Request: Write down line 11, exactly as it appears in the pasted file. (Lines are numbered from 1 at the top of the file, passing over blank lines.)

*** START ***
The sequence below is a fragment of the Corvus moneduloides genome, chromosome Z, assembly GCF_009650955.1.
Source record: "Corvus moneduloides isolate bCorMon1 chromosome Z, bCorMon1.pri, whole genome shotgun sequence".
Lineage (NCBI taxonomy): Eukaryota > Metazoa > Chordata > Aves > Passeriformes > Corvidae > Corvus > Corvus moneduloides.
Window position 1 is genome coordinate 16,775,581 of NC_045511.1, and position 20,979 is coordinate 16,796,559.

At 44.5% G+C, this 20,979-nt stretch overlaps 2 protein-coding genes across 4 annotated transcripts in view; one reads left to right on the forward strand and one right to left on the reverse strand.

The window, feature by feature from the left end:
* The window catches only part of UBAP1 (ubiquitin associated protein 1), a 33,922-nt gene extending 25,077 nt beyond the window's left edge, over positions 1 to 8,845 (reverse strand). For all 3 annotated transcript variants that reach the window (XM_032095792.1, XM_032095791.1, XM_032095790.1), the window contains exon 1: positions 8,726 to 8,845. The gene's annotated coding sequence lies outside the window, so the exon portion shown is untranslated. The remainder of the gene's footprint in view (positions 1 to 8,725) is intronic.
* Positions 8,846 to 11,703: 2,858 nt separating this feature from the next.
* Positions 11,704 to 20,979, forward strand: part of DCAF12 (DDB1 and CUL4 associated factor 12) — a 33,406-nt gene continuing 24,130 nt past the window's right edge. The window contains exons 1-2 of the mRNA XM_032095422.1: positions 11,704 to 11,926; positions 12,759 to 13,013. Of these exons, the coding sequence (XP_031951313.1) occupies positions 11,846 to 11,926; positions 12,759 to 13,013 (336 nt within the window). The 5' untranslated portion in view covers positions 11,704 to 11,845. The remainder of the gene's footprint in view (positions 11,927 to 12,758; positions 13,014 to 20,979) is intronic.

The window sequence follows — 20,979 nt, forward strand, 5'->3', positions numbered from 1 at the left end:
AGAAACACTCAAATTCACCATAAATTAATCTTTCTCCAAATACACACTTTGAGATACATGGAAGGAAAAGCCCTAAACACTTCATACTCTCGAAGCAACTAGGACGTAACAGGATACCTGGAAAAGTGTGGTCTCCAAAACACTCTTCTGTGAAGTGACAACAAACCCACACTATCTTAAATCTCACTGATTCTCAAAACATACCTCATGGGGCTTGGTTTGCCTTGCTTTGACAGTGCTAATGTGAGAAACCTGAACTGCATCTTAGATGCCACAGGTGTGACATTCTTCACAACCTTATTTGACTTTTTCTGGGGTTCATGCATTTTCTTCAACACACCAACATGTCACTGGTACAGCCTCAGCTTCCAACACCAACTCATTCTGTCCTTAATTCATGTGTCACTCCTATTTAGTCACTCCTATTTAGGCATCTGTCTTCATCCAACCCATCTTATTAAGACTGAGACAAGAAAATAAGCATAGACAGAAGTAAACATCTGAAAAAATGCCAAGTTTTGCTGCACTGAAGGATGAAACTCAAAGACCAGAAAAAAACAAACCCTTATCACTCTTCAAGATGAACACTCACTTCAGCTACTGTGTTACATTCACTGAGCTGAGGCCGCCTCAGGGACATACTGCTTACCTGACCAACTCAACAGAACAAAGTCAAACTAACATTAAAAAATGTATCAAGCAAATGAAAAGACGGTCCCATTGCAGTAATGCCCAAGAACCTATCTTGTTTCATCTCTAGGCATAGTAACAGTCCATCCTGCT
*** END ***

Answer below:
AGAAACACTCAAATTCACCATAAATTAATCTTTCTCCAAATACACACTTTGAGATACATGGAAGGAAAAGCCCTAAACACTTCATACTCTCGAAGCAACTAGGACGTAACAGGATACCTGGAAAAGTGTGGTCTCCAAAACACTCTTCTGTGAAGTGACAACAAACCCACACTATCTTAAATCTCACTGATTCTCAAAACATACCTCATGGGGCTTGGTTTGCCTTGCTTTGACAGTGCTAATGTGAGAAACCTGAACTGCATCTTAGATGCCACAGGTGTGACATTCTTCACAACCTTATTTGACTTTTTCTGGGGTTCATGCATTTTCTTCAACACACCAACATGTCACTGGTACAGCCTCAGCTTCCAACACCAACTCATTCTGTCCTTAATTCATGTGTCACTCCTATTTAGTCACTCCTATTTAGGCATCTGTCTTCATCCAACCCATCTTATTAAGACTGAGACAAGAAAATAAGCATAGACAGAAGTAAACATCTGAAAAAATGCCAAGTTTTGCTGCACTGAAGGATGAAACTCAAAGACCAGAAAAAAACAAACCCTTATCACTCTTCAAGATGAACACTCACTTCAGCTACTGTGTTACATTCACTGAGCTGAGGCCGCCTCAGGGACATACTGCTTACCTGACCAACTCAACAGAACAAAGTCAAACTAACATTAAAAAATGTATCAAGCAAATGAAAAGACGGTCCCATTGCAGTAATGCCCAAGAACCTATCTTGTTTCATCTCTAGGCATAGTAACAGTCCATCCTGCT